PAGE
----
Verbatim and Antivirus
Verbatim is often flagged as a false postive by antivirus programs, including Microsoft Defender. This is because it makes use of Visual Basic for Applications (VBA) Macros, which are also commonly used by some kinds of viruses and trojans. Verbatim also includes code for things like sending files to the caselist or checking for updates, which look suspicious to the heuristics used by automated scanners to detect malware.
There is nothing harmful in Verbatim, and it's not a virus. It's completely open source, so you're welcome to inspect the code yourself to verify.
Each new release of Verbatim is submitted to antivirus companies for approval, so the false postives are usually temporary. But if you're still getting a false positive, your best bet is to tell your antivirus software to allow Verbatim. You may need to reinstall Verbatim after doing so.
Problem with your antivirus may not be immediately apparent, and may manifest themselves as none/some of the macros failing to run, errors about permissions with Debate.dotm, errors when saving your settings, or a variety of other issues.
You may not realize Windows Defender has blocked Verbatim, as it has started silently deleting macros from the template file without notification. False positives may also not happen until after you have installed Verbatim and are using files or saving your settings. You may need to manually check your "Protection History" to allow Verbatim, and you may have multiple virus alerts for different viruses in a row before it will stop flagging it.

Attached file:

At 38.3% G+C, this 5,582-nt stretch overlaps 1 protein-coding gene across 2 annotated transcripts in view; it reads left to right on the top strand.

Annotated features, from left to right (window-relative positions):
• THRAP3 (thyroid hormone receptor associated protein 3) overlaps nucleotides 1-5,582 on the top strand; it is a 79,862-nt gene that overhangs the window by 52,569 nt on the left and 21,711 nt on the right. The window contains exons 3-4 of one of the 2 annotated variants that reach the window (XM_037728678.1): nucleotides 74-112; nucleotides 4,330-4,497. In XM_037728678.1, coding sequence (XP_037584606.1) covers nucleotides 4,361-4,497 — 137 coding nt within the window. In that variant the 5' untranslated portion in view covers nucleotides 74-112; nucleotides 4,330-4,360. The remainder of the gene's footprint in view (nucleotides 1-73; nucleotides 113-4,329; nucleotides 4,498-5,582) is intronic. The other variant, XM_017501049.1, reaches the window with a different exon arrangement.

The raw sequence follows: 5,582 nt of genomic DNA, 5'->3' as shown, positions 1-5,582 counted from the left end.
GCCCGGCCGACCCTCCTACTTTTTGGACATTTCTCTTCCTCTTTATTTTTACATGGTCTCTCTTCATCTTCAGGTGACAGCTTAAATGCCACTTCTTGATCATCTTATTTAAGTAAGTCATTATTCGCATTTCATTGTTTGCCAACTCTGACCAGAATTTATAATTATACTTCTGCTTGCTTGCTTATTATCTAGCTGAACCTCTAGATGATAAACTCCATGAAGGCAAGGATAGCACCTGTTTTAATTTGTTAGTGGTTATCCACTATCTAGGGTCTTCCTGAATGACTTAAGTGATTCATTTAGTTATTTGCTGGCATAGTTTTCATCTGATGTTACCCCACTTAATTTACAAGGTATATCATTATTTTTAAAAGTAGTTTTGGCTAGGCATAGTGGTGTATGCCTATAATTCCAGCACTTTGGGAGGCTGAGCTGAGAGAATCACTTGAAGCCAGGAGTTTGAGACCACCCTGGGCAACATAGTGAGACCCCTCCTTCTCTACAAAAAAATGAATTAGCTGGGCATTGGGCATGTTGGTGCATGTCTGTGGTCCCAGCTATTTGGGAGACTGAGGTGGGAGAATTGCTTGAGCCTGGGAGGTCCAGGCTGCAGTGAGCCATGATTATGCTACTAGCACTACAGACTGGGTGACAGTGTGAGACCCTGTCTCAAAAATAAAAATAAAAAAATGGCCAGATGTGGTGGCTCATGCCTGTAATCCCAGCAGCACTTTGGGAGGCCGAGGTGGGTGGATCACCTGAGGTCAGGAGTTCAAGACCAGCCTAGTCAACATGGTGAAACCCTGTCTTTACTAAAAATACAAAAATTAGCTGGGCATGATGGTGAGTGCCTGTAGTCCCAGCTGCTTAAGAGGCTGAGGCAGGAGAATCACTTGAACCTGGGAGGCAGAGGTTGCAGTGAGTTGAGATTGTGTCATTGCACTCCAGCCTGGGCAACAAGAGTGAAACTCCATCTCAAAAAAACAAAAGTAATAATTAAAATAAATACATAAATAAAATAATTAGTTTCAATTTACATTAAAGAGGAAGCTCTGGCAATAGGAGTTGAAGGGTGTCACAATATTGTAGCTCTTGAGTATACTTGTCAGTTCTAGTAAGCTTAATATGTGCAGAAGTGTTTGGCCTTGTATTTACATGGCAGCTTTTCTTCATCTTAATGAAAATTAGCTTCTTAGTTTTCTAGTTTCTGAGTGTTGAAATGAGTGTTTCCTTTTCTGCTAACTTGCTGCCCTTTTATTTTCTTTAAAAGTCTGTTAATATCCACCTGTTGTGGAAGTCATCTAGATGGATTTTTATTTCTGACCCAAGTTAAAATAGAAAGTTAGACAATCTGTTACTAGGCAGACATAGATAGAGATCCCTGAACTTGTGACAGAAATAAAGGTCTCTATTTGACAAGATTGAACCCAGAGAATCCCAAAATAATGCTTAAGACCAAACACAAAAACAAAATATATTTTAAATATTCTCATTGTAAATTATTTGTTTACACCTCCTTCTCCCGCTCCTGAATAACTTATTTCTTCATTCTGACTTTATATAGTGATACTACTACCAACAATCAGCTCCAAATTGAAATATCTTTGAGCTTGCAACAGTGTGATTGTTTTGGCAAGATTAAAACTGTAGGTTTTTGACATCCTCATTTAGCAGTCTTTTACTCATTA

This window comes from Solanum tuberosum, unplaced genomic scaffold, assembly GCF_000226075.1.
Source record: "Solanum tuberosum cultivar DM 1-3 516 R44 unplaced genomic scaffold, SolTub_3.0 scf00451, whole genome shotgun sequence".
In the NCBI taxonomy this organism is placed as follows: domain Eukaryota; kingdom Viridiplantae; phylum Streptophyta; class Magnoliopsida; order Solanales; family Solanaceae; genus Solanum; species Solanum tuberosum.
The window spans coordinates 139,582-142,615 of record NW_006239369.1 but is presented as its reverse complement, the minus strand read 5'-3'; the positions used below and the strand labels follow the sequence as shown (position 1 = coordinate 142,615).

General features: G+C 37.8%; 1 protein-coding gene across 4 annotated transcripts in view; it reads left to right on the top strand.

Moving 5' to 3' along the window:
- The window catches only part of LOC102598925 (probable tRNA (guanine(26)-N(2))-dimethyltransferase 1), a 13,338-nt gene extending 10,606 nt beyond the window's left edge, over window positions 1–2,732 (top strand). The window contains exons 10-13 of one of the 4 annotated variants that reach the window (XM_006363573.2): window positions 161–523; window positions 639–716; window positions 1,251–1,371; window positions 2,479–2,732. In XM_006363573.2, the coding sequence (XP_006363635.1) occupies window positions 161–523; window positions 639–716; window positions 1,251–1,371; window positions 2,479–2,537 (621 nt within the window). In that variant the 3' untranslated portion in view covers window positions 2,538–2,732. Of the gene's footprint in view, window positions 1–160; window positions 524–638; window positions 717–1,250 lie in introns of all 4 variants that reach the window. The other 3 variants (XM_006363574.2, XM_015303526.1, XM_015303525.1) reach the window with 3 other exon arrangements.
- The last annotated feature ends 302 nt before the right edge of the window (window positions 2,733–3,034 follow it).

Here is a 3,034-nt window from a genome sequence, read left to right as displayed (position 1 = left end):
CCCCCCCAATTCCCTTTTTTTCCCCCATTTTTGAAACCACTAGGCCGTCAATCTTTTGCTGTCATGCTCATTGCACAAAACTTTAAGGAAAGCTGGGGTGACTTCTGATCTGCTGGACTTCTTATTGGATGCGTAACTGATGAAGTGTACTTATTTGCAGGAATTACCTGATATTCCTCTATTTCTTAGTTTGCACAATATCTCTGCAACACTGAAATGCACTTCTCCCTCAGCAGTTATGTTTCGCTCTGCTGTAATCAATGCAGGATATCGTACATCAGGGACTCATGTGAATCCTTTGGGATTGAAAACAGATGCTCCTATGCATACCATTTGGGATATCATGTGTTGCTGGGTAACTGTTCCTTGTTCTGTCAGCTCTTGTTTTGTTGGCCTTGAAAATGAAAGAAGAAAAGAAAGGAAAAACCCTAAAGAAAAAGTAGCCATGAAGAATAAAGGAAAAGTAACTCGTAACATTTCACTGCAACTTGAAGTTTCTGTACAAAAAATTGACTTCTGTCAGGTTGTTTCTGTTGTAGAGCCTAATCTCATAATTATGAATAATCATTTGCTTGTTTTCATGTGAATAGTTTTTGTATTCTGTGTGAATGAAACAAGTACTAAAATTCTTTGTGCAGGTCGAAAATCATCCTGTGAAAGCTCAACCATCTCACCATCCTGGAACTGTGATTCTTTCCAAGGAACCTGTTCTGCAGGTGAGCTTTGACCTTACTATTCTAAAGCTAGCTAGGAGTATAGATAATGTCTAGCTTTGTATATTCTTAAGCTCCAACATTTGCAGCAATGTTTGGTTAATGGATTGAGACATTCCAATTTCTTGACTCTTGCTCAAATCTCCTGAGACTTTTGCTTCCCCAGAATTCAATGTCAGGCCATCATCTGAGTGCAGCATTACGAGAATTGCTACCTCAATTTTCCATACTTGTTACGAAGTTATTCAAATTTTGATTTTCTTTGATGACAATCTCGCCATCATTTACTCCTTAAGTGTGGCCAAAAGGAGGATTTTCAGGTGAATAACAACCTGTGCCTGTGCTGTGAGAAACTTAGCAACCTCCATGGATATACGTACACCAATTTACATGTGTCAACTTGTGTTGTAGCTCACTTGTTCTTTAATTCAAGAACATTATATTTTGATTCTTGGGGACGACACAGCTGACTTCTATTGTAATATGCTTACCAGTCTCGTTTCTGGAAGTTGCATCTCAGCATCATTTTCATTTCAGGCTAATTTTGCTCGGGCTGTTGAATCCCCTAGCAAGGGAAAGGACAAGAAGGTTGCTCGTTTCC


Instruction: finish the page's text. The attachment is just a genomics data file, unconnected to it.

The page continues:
It's also highly likely you will get multiple false detections, which may be for different files associated with Verbatim, such as:
- temp files like ~WRD00001.tmp
You may want to consider adding an exclusion in Defender for your entire Templates folder, or individually adding each separate file that gets flagged.
You should reboot your computer after allowing Verbatim in Windows Defender, as it may still have a permissions lock on Debate.dotm and not allow you to use Verbatim until you've restarted.
First, ensure you've updated Microsoft Defender to the latest security definitions. Verbatim is usually marked as allowed in the most recent definitions.
After installing and opening Verbatim, check your Windows Defender protection history:
If you have an alert about Debate.dotm, vbaProject.bin, or temp files in your Templates folder, use the Actions menu for the alert to "Allow" or "Restore" the file, depending on what the scanner did to block it. Then, reboot. You may also need to try reinstalling Verbatim to restore the template file, and may have to repeat the steps multiple times if you get more than one virus alert.